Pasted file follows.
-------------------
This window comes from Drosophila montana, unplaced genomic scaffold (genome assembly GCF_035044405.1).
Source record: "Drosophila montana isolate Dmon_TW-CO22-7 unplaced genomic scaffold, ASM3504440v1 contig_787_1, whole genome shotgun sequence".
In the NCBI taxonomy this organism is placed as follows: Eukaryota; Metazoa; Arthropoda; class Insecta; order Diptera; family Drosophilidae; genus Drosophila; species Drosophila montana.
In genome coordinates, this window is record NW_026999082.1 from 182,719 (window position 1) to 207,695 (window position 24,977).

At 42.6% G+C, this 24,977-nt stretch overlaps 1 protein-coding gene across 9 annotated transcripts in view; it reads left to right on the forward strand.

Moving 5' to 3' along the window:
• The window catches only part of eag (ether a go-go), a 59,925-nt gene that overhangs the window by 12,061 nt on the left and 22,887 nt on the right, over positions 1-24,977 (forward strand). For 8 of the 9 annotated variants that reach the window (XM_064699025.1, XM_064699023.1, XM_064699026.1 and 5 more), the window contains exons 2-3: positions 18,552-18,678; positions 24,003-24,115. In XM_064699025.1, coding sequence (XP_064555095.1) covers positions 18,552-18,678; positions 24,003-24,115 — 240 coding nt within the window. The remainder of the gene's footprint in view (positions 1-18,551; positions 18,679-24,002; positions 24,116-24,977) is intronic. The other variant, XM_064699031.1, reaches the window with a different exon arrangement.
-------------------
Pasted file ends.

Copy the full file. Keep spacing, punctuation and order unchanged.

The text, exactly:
This window comes from Drosophila montana, unplaced genomic scaffold (genome assembly GCF_035044405.1).
Source record: "Drosophila montana isolate Dmon_TW-CO22-7 unplaced genomic scaffold, ASM3504440v1 contig_787_1, whole genome shotgun sequence".
In the NCBI taxonomy this organism is placed as follows: Eukaryota; Metazoa; Arthropoda; class Insecta; order Diptera; family Drosophilidae; genus Drosophila; species Drosophila montana.
In genome coordinates, this window is record NW_026999082.1 from 182,719 (window position 1) to 207,695 (window position 24,977).

At 42.6% G+C, this 24,977-nt stretch overlaps 1 protein-coding gene across 9 annotated transcripts in view; it reads left to right on the forward strand.

Moving 5' to 3' along the window:
• The window catches only part of eag (ether a go-go), a 59,925-nt gene that overhangs the window by 12,061 nt on the left and 22,887 nt on the right, over positions 1-24,977 (forward strand). For 8 of the 9 annotated variants that reach the window (XM_064699025.1, XM_064699023.1, XM_064699026.1 and 5 more), the window contains exons 2-3: positions 18,552-18,678; positions 24,003-24,115. In XM_064699025.1, coding sequence (XP_064555095.1) covers positions 18,552-18,678; positions 24,003-24,115 — 240 coding nt within the window. The remainder of the gene's footprint in view (positions 1-18,551; positions 18,679-24,002; positions 24,116-24,977) is intronic. The other variant, XM_064699031.1, reaches the window with a different exon arrangement.